Daily News Analysis » Reservation in Public Employment

Reservation in Public Employment

Why in the News?

Jarnail Singh judgment authored by Justice Rohinton Nariman indicates a critical turn in the jurisprudence of reservation in public employment.

Key Points:

Is reservation a fundamental right?

  • Supreme Court time and again reiterated that there is no fundamental right to reservation or promotion under Article 16(4) or Article 16(4 A) of the Constitution
  • They are enabling provisions for providing reservations

Constitutional provision related to reservation:

  • Article 16: It provides for equality of opportunity for all citizens in matters of employment or appointment to any office under the State
    • No citizen can be discriminated against or be ineligible for any employment or office under the State on grounds of only religion, race, caste, sex, descent, place of birth or residence
    • Exceptions:
  • There are three exceptions to this general rule of equality of opportunity in public employment:
    • Parliament can prescribe residence as a condition for certain employment or appointment in a state or union territory or local authority or other authority
    • As the Public Employment (Requirement as to Residence) Act of 1957 expired in 1974, there is no such provision for any state except Andhra Pradesh and Telangana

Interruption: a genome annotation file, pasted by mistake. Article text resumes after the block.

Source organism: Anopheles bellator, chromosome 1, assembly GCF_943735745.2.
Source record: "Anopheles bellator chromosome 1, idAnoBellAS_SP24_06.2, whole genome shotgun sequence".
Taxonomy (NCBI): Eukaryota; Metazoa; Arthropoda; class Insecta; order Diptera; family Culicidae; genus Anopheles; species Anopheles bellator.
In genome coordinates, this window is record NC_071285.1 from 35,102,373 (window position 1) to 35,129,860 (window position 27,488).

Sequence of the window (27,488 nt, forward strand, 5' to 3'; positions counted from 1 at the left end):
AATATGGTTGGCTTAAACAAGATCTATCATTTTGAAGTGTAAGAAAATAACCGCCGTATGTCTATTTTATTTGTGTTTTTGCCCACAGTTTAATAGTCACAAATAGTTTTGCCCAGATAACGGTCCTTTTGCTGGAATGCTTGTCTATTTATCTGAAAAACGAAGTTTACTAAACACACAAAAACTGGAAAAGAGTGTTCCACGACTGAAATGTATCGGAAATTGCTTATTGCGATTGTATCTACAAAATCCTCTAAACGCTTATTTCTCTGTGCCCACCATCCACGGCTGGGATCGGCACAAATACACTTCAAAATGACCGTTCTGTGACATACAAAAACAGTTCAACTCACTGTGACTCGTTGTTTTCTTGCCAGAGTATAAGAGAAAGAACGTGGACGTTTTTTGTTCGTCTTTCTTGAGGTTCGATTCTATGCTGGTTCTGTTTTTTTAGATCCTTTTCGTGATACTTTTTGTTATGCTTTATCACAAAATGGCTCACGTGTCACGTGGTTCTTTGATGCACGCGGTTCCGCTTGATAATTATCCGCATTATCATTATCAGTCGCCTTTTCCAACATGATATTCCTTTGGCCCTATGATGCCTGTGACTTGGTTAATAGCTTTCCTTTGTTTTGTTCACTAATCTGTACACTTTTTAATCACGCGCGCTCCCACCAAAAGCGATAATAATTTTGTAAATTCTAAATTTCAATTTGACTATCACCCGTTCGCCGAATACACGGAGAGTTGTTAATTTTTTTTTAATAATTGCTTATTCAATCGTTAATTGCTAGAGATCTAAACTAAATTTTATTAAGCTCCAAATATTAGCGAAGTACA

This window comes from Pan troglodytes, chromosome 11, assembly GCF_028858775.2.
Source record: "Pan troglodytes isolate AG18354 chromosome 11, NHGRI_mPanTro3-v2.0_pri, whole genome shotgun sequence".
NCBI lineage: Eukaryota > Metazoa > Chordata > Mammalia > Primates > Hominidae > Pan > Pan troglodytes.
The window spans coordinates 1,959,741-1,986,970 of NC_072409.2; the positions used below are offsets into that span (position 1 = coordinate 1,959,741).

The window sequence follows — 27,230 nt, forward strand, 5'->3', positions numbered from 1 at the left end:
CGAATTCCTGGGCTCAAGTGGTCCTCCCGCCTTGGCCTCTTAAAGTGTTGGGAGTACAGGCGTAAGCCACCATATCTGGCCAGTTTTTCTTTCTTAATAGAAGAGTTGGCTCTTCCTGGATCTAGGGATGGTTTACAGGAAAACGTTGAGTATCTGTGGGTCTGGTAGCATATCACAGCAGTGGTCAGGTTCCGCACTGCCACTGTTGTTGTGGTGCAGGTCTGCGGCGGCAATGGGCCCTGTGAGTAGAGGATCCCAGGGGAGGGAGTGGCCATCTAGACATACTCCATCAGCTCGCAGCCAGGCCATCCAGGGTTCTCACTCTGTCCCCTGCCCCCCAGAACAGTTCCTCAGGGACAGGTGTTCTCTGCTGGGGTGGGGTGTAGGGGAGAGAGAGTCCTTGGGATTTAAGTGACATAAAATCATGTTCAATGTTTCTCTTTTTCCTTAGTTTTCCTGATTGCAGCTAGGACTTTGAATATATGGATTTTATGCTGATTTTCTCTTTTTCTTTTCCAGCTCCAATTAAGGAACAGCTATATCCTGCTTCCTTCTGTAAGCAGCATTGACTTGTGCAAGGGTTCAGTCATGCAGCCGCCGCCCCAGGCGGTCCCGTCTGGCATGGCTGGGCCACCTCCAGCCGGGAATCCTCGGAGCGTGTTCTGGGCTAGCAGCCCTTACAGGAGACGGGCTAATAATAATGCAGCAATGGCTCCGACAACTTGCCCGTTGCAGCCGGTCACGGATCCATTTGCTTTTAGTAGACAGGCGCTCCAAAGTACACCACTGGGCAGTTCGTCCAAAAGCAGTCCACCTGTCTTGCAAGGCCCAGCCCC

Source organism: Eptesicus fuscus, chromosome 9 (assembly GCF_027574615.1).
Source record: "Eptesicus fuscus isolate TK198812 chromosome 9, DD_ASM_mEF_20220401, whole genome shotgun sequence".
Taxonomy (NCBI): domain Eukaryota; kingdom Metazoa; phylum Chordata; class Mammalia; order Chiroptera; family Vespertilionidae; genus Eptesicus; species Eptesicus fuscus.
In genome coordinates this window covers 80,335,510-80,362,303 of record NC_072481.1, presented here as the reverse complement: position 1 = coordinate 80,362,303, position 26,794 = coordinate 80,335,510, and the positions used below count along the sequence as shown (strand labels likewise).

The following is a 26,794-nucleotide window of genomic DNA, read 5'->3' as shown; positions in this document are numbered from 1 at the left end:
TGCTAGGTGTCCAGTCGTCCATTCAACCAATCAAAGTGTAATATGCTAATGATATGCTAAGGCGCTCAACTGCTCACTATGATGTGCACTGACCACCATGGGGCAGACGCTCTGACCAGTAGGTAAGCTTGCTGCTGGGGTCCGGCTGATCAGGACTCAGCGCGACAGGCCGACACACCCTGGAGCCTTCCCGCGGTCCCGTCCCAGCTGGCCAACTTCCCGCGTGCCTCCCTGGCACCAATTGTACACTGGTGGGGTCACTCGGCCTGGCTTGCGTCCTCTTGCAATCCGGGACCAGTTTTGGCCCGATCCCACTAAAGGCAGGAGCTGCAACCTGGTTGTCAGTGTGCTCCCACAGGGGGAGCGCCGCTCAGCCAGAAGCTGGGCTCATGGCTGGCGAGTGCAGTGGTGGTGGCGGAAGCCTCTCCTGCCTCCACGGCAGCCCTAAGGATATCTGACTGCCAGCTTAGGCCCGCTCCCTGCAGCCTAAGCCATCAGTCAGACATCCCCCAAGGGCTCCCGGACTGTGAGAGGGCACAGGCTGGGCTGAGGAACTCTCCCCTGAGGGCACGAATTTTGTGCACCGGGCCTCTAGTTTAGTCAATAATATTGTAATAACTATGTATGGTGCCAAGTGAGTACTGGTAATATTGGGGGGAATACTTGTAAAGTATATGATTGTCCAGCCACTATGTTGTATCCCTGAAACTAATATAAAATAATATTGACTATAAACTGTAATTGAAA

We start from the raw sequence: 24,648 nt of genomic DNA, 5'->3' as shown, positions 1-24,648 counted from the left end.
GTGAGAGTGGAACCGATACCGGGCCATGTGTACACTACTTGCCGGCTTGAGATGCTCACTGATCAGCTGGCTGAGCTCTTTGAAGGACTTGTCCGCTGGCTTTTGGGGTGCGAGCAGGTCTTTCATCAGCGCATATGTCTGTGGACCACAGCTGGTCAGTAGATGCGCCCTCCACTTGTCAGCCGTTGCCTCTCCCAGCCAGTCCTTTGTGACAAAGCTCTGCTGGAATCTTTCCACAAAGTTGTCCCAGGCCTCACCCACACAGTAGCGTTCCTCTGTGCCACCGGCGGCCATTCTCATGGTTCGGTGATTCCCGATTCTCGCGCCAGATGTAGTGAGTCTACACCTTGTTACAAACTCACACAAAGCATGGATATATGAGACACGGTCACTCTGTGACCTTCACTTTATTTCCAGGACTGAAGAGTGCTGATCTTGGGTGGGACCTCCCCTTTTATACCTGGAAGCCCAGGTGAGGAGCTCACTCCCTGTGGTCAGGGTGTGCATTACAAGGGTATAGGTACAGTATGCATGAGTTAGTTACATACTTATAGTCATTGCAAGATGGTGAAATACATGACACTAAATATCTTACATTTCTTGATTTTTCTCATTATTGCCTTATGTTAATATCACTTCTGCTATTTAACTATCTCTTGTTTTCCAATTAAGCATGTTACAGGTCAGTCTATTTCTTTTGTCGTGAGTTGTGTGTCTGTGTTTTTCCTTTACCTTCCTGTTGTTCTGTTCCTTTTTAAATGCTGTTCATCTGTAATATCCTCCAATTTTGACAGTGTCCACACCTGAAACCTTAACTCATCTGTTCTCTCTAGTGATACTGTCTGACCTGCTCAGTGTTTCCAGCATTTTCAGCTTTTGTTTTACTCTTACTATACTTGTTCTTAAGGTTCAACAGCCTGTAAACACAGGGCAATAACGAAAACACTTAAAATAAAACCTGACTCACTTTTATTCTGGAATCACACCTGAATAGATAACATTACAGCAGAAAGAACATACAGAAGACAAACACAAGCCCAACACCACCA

• The State can provide for reservation of appointments or posts in favour of any backward class that is not adequately represented in the state services
    • A law can provide that the incumbent of an office related to a religious or denominational institution or a member of its governing body should belong to the particular religion or denomination
  • Article 16 (4A): Provides that the State can make any provision for reservation in matters of promotion in favour of the Scheduled Castes and the Scheduled Tribes if they are not adequately represented in the services under the State.
    • It was inserted by the 77th Constitutional Amendment Act, 1995
  • Article 335: It recognises that special measures need to be adopted for considering the claims of SCs and STs to services and posts, in order to bring them to par.

Reservation in employment

  • Reservation in employment which was otherwise confined to Scheduled Castes and Scheduled Tribes got extended to Other Backward Classes as well on the basis of the recommendations of the Second Backward Class Commission as constituted, headed by B.P. Mandal
  • The recommendation of the Mandal Commission (1980) to provide 27% reservation to Other Backward Classes in central services and public sector undertakings, over and above the existing 22.5% reservation for Scheduled Castes and Scheduled Tribes, was sought to be implemented by the Government of India in 1990

Important Judgements and Amendments:

Indra Sawhney Judgment (1992):

  • The case was decided by the Nine Judge Constitution Bench. The bone of contention in this landmark judgment was the Mandal Commission Report of 1980
  • The court upheld the constitutionality of the 27% reservation but put a ceiling of 50% unless exceptional circumstances warranting the breach, so that the constitutionally guaranteed right to equality under Article 14 would remain secure